Recent Books by Alumni
Do you have a recent book to add? Email Madison McClendon (mmcclendon @ uchicago.edu).
Kenneth Atkinson (MDiv'94) has coedited and contributed to two recent works: Misusing Scripture: What are Evangelicals Doing with the Bible? and Essays on the Psalms of Solomon: Its Cultural Background, Significance, and Interpretation. Dr. Atkinson is Professor of History at the University of Northern Iowa.
Computing and Technology Ethics
Emanuelle (Mandy) Burton (PhD'15) and Sara-Jo Swiatek (PhD'22) have published a textbook entitled: Computing and Technology Ethics: Engaging through Science Fiction. The book introduces the major ethical frameworks: deontology, utilitarianism, virtue ethics, communitarianism, and the modern responses of responsibility ethics, feminist ethics, and capability ethics. It then applies these frameworks to many of the modern issues arising in technology ethics including privacy, computing, and artificial intelligence. A corresponding anthology of science fiction brings these quandaries to life and challenges students to ask ethical questions of themselves and their work.
From Bryce Rich (PhD’17). Within contemporary Orthodoxy, debates over sex and gender have become increasingly polemical over the past generation. Beginning with questions around women’s ordination, arguments have expanded to include feminism, sexual orientation, the sacrament of marriage, definitions of family, adoption of children, and care of transgender individuals. Preliminary responses to each of these topics are shaped by gender essentialism, the idea that male and female are ontologically fixed and incommensurate categories with different sets of characteristics and gifts for each sex. These categories, in turn, delineate gender roles in the family, the church, and society.
Gender Essentialism and Orthodoxy offers an immanent critique of gender essentialism in the stream of the contemporary Orthodox Church influenced by the “Paris School” of Russian émigré theologians and their heirs. It uses an interdisciplinary approach to bring into conversation patristic reflections on sex and gender, personalist theological anthropology, insights from gender and queer theory, and modern biological understandings of human sexual differentiation. Though these are seemingly unrelated discourses, Gender Essentialism and Orthodoxy reveals unexpected points of convergence, as each line of thought eschews a strict gender binary in favor of more open-ended possibilities.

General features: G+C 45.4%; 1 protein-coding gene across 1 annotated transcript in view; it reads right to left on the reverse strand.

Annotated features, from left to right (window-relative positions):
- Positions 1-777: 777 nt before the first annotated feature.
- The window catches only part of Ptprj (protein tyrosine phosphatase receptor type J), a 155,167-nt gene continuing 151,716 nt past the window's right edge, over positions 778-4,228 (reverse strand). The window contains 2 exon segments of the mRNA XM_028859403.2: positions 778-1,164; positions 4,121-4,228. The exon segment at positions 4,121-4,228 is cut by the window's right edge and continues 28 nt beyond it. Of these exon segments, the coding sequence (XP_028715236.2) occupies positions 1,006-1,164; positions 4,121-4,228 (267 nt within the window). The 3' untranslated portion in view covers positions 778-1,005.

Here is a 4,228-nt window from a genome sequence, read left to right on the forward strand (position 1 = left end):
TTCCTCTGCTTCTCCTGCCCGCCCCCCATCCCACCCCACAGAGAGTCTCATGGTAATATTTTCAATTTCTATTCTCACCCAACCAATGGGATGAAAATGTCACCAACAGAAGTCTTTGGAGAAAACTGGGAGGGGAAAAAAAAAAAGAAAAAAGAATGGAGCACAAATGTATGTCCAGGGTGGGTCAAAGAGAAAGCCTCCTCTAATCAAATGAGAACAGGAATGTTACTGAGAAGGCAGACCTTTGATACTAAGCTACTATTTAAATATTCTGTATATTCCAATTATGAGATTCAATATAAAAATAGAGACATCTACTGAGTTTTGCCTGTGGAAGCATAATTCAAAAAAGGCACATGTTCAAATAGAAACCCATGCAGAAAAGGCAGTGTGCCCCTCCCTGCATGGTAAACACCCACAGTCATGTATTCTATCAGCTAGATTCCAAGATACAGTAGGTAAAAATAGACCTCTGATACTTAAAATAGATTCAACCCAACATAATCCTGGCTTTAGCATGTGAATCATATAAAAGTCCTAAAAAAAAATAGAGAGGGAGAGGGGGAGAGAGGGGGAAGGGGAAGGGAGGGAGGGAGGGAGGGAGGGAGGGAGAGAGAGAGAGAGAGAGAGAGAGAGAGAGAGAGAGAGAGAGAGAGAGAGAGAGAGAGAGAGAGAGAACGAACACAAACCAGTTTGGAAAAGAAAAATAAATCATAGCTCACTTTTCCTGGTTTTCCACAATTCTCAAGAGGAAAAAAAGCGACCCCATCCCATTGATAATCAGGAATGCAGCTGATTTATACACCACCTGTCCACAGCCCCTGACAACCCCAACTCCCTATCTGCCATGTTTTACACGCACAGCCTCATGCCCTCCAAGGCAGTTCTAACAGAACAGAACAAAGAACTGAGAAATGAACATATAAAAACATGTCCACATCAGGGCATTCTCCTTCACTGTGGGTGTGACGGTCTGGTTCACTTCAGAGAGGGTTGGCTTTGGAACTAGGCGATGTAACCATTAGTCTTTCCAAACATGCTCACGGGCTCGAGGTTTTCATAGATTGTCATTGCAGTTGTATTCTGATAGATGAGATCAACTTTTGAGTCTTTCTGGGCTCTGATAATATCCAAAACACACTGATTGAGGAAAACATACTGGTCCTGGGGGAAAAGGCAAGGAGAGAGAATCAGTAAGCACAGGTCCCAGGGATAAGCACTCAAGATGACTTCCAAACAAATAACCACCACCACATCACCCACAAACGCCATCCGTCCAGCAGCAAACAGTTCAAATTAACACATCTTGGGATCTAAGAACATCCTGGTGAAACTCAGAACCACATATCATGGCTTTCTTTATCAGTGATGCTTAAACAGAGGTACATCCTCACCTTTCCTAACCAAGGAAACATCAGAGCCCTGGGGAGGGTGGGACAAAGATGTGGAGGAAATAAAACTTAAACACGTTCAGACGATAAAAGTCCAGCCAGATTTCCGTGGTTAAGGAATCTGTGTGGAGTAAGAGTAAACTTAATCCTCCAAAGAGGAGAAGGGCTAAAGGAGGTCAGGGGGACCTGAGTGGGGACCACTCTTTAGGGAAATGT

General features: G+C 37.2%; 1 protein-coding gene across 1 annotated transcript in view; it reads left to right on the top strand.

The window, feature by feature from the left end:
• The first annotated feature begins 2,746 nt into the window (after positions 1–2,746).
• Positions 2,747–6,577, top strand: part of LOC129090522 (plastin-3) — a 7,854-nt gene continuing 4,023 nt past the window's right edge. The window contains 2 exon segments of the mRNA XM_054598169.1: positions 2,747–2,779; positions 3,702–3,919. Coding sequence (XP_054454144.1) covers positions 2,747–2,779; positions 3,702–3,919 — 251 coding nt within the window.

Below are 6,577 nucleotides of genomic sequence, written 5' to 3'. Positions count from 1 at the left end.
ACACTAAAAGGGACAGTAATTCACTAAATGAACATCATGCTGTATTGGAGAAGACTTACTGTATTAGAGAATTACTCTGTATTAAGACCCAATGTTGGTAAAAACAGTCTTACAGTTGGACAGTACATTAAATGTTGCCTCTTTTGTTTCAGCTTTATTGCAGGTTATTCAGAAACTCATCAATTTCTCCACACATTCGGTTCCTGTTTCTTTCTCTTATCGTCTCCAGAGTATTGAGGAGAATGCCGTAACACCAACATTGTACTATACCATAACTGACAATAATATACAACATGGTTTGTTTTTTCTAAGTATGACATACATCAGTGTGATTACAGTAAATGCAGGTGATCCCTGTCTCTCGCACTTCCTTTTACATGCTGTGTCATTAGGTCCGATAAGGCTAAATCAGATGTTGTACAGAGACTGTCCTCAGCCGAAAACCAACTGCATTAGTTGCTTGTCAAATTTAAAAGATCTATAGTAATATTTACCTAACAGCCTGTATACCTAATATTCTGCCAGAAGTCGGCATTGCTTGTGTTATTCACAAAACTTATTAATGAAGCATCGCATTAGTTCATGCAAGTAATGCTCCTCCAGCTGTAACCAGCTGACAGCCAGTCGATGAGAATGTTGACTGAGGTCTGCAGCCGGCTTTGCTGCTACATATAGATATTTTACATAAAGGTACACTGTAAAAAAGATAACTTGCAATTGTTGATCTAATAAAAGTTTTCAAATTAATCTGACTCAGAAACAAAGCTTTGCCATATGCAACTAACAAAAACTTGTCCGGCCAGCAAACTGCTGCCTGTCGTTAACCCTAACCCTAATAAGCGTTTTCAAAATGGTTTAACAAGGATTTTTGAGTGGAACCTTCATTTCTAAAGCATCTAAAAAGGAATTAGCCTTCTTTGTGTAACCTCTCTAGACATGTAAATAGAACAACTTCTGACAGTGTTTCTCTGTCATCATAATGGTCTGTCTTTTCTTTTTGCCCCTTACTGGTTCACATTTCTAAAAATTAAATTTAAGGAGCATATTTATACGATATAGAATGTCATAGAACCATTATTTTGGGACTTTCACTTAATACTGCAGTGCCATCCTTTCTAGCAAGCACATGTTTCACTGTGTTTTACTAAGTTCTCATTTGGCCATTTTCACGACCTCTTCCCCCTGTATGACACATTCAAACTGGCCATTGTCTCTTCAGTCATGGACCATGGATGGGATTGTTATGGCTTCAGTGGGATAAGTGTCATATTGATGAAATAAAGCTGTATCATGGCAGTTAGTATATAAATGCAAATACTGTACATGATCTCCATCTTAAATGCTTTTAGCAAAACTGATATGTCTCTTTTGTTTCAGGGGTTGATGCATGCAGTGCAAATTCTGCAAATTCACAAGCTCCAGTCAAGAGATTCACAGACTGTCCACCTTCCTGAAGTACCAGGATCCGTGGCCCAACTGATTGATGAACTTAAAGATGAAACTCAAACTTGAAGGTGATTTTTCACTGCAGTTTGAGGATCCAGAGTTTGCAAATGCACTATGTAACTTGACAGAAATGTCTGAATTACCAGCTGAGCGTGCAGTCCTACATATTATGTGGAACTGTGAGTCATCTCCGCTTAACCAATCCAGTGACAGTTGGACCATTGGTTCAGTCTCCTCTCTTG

Disobedient Women: How a Small Group of Faithful Women Exposed Abuse, Brought Down Powerful Pastors, and Ignited an Evangelical Reckoning
Sarah Stankorb (MA’05) outlines how access to the internet—its networks, freedom of expression, and resources—allowed women to begin dismantling
the false authority of evangelical communities that had long demanded their submission. Stankorb gives long-overdue recognition for these everyday women as leaders and as voices for a different sort of faith. Their work has driven journalists to help bring abuse stories to national attention. Stankorb weaves together the efforts of these courageous voices in order to present a full, layered portrait of the treatment of women and the fight for change within the modern American church.
In A Revolutionary Faith Raúl E. Zegarra (PhD’20) examines the process of articulation of religious beliefs and political concerns that takes place in religious organizing and activism, focusing on the example of Latin American liberation theology and the work of Peruvian theologian Gustavo Gutiérrez.